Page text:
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Scientific classification e
Kingdom: Animalia
Phylum: Arthropoda
Subphylum: Chelicerata
Class: Arachnida
Order: Araneae
Infraorder: Araneomorphae
Family: Cithaeronidae
Simon, 1893

See text.

2 genera, 6 species

The Cithaeronidae are a small spider family with only seven described species in two genera.


Cithaeronidae are fast-moving spiders that actively hunt at night. They rest during the day in silken retreats they construct below rocks.[1] Female Cithaeron are about 5 to 7 mm long, males about 4 mm. They are pale yellowish, and have a preference for very hot, dry stony places.[2]


While Inthaeron occurs only in India, members of the genus Cithaeron can be found in Africa, India and parts of Eurasia. Three adult females of C. praedonius were found in Teresina, Piauí, Brazil. As they were found in and near human housings, they presumably were accidentally introduced.[1] This is probably also the case for finds in the Northern Territory of Australia.

Another population of C. praedonius has been discovered in Florida U.S.A., with reports of a stable breeding population.(Pers. comm. Joseph Stiles)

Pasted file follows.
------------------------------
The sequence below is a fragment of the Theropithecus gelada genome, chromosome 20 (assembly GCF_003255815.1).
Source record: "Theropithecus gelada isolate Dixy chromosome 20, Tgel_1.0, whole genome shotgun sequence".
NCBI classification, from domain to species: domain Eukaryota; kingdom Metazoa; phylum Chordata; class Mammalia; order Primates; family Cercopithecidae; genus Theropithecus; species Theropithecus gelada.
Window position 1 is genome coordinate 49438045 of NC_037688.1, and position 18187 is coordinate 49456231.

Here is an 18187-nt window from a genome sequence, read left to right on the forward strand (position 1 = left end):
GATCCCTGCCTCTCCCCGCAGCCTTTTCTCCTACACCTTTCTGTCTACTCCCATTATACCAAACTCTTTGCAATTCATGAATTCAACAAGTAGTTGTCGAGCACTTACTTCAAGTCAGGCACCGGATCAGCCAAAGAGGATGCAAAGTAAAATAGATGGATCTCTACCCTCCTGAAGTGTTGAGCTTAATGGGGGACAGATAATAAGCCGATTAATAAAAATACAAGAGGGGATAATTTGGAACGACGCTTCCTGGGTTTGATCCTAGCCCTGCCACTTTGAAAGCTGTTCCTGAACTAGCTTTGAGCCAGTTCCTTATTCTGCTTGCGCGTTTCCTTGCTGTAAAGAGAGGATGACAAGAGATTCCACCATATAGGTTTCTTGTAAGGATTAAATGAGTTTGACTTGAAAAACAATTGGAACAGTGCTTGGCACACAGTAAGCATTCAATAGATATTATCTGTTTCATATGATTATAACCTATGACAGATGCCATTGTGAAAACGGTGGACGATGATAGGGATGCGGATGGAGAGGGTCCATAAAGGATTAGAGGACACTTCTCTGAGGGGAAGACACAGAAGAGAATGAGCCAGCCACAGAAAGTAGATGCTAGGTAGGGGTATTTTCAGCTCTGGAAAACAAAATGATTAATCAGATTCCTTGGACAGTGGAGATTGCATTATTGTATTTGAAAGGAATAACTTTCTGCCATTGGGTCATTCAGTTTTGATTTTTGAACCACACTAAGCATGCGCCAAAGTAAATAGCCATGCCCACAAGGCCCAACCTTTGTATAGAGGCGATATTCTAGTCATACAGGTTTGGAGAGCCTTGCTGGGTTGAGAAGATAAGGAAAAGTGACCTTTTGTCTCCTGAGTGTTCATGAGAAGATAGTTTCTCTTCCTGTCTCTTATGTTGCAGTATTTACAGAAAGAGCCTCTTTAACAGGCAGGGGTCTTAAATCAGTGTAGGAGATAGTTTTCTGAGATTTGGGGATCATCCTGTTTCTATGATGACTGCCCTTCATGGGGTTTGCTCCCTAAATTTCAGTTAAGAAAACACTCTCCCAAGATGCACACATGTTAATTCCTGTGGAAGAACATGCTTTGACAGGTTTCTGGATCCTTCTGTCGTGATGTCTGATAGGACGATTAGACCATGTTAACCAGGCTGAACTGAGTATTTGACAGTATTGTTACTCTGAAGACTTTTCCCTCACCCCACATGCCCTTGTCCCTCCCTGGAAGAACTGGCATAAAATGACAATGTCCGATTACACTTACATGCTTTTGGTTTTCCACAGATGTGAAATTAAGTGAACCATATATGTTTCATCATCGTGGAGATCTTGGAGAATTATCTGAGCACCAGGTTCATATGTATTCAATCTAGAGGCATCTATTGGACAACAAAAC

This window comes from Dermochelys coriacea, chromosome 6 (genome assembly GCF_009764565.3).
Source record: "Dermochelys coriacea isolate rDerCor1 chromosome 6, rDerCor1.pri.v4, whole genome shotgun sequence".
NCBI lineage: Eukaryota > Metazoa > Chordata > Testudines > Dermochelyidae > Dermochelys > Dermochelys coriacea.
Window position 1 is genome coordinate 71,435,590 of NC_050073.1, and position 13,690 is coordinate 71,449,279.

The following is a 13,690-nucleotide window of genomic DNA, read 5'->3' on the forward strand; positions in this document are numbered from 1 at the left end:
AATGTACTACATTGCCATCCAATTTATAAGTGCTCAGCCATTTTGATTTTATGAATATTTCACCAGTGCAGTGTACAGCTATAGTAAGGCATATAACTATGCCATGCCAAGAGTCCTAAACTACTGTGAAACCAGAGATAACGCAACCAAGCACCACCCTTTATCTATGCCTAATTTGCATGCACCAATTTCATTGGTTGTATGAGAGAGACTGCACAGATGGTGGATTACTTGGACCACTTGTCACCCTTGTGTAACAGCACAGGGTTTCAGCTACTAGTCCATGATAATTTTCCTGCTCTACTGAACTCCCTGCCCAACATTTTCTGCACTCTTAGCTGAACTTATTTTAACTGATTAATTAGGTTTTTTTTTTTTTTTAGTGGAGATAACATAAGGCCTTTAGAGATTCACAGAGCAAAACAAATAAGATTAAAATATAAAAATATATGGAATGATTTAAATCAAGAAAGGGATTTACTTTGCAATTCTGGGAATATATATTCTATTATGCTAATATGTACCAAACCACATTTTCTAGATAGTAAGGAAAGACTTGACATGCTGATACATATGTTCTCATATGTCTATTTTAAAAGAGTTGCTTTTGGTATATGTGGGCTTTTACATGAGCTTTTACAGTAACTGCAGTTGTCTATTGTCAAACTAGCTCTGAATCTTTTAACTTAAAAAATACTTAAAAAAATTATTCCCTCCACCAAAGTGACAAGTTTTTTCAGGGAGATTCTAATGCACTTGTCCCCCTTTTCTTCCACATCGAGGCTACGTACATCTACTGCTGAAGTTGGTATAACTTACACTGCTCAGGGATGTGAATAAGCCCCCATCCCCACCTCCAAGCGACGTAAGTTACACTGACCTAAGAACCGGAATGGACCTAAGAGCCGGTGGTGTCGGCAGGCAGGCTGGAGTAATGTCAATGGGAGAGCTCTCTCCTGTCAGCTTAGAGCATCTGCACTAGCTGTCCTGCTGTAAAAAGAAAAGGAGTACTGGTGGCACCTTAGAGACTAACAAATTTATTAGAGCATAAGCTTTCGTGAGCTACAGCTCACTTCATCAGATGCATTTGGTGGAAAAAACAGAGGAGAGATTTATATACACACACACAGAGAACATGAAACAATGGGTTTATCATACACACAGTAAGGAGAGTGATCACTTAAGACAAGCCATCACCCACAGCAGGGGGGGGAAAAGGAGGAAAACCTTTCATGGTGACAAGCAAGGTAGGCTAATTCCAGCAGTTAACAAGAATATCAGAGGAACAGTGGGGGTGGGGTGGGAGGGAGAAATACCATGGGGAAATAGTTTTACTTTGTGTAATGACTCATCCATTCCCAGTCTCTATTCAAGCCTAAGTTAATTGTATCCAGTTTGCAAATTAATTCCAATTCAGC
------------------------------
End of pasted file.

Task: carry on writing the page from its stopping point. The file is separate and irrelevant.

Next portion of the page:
Cithaeron O. P-Cambridge, 1872

Inthaeron Platnick, 1991


  1. ^ a b Carvalho et al. 2007
  2. ^ Murphy & Murphy 2000: 134


  • Murphy, Frances & Murphy, John (2000): An Introduction to the Spiders of South East Asia. Malaysian Nature Society, Kuala Lumpur.
  • Platnick, N.I. (2002): A revision of the Australasian ground spiders of the families Ammoxenidae, Cithaeronidae, Gallieniellidae, and Trochanteriidae (Araneae, Gnaphosoidea). Bulletin of the American Museum of Natural History 271. PDF (26Mb)Abstract
  • Carvalho, L.S.; Bonaldo, A.B. & Brescovit, A.D. (2007): The first record of the family Cithaeronidae (Araneae, Gnaphosoidea) to the new world. Revista Brasileira de Zoologia 24(2): 512–514. PDF (124kb)
  • Platnick, Norman I. (2014): The world spider catalog, version 14.5. American Museum of Natural History. doi:10.5531/db.iz.0001
  • Edwards, G.B. & Stiles, J.(2011): The first North American records of the synanthropic spider.

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